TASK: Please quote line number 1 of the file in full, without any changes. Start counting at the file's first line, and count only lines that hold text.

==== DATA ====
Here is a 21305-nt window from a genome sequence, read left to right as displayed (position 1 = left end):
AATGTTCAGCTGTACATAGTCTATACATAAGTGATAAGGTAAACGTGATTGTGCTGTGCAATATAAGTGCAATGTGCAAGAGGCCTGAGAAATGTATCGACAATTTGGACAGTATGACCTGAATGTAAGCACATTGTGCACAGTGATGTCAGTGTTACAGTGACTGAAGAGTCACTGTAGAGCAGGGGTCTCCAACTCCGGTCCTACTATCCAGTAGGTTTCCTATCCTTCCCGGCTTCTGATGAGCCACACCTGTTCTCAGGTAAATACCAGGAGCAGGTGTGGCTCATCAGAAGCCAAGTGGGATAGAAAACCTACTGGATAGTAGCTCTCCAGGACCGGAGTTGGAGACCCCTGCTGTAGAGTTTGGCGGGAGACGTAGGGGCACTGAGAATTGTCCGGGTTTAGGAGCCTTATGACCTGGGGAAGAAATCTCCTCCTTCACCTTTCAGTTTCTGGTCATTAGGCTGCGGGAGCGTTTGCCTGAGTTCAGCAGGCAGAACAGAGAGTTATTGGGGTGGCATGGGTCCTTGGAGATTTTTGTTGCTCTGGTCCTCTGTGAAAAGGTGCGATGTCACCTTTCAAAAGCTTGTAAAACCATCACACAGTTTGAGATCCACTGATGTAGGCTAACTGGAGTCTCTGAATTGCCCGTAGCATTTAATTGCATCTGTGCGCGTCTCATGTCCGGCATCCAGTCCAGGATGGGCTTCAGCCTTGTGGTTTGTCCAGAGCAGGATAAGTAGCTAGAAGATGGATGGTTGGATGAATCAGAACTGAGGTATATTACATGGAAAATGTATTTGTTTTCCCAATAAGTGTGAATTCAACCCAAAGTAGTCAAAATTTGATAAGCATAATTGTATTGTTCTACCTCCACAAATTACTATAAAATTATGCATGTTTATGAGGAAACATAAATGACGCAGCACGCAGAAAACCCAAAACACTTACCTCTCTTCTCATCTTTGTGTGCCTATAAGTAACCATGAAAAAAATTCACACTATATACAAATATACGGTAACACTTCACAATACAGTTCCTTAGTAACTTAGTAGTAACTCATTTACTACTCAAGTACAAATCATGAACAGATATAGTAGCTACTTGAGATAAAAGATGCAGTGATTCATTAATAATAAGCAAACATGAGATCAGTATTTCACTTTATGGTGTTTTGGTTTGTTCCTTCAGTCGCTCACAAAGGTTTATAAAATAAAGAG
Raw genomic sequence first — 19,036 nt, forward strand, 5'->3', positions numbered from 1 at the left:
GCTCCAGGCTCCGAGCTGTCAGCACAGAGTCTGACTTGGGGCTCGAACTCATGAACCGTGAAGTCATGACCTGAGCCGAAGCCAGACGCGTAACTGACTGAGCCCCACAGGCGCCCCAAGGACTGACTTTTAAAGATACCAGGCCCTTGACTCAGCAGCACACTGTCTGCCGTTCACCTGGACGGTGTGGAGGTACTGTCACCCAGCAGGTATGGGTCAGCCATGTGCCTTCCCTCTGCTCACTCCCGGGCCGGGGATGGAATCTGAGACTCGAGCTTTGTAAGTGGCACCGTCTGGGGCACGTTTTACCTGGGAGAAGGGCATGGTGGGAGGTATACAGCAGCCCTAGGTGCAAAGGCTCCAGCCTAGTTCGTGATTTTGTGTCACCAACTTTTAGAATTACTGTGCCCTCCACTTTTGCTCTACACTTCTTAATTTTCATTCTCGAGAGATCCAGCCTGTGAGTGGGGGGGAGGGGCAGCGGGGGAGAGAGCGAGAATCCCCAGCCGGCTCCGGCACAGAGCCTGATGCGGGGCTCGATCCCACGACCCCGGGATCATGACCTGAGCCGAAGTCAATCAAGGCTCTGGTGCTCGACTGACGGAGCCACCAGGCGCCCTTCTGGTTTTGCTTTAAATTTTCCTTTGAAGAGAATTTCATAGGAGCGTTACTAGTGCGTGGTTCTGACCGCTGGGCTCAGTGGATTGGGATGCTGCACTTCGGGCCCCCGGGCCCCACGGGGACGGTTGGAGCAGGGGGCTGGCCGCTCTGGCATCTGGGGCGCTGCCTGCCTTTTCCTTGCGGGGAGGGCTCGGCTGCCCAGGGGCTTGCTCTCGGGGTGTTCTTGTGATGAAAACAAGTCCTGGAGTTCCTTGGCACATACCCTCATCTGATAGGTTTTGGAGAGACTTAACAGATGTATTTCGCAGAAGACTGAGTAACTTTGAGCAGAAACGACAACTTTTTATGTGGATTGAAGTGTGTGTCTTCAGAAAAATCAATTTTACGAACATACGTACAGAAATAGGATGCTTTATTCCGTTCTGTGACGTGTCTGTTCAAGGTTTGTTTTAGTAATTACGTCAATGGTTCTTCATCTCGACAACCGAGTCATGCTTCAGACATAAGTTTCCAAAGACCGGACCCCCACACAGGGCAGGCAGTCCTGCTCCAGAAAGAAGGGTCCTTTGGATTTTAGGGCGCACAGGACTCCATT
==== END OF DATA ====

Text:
Here is a 21305-nt window from a genome sequence, read left to right as displayed (position 1 = left end):